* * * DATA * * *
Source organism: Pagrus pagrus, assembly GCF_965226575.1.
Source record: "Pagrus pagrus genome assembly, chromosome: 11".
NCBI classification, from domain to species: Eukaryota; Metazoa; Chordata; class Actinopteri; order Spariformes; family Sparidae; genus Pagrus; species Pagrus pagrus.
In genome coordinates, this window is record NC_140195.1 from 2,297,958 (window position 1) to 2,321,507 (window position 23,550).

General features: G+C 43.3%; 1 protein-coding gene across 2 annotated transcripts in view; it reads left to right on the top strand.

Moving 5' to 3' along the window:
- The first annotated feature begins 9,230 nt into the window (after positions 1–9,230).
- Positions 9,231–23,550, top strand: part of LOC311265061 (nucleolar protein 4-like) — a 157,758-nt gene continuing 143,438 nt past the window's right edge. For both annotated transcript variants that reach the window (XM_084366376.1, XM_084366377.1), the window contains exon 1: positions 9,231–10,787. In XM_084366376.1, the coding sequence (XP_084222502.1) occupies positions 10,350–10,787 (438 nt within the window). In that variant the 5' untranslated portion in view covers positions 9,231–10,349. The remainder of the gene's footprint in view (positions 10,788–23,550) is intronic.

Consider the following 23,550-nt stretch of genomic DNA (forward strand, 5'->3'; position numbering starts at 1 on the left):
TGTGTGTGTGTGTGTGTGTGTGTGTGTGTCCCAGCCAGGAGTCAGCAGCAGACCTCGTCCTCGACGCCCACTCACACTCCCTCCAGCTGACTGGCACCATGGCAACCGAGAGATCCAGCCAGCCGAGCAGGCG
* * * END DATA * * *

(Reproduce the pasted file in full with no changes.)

Source organism: Pagrus pagrus, assembly GCF_965226575.1.
Source record: "Pagrus pagrus genome assembly, chromosome: 11".
NCBI classification, from domain to species: Eukaryota; Metazoa; Chordata; class Actinopteri; order Spariformes; family Sparidae; genus Pagrus; species Pagrus pagrus.
In genome coordinates, this window is record NC_140195.1 from 2,297,958 (window position 1) to 2,321,507 (window position 23,550).

General features: G+C 43.3%; 1 protein-coding gene across 2 annotated transcripts in view; it reads left to right on the top strand.

Moving 5' to 3' along the window:
- The first annotated feature begins 9,230 nt into the window (after positions 1–9,230).
- Positions 9,231–23,550, top strand: part of LOC311265061 (nucleolar protein 4-like) — a 157,758-nt gene continuing 143,438 nt past the window's right edge. For both annotated transcript variants that reach the window (XM_084366376.1, XM_084366377.1), the window contains exon 1: positions 9,231–10,787. In XM_084366376.1, the coding sequence (XP_084222502.1) occupies positions 10,350–10,787 (438 nt within the window). In that variant the 5' untranslated portion in view covers positions 9,231–10,349. The remainder of the gene's footprint in view (positions 10,788–23,550) is intronic.

Consider the following 23,550-nt stretch of genomic DNA (forward strand, 5'->3'; position numbering starts at 1 on the left):
TGTGTGTGTGTGTGTGTGTGTGTGTGTGTCCCAGCCAGGAGTCAGCAGCAGACCTCGTCCTCGACGCCCACTCACACTCCCTCCAGCTGACTGGCACCATGGCAACCGAGAGATCCAGCCAGCCGAGCAGGCG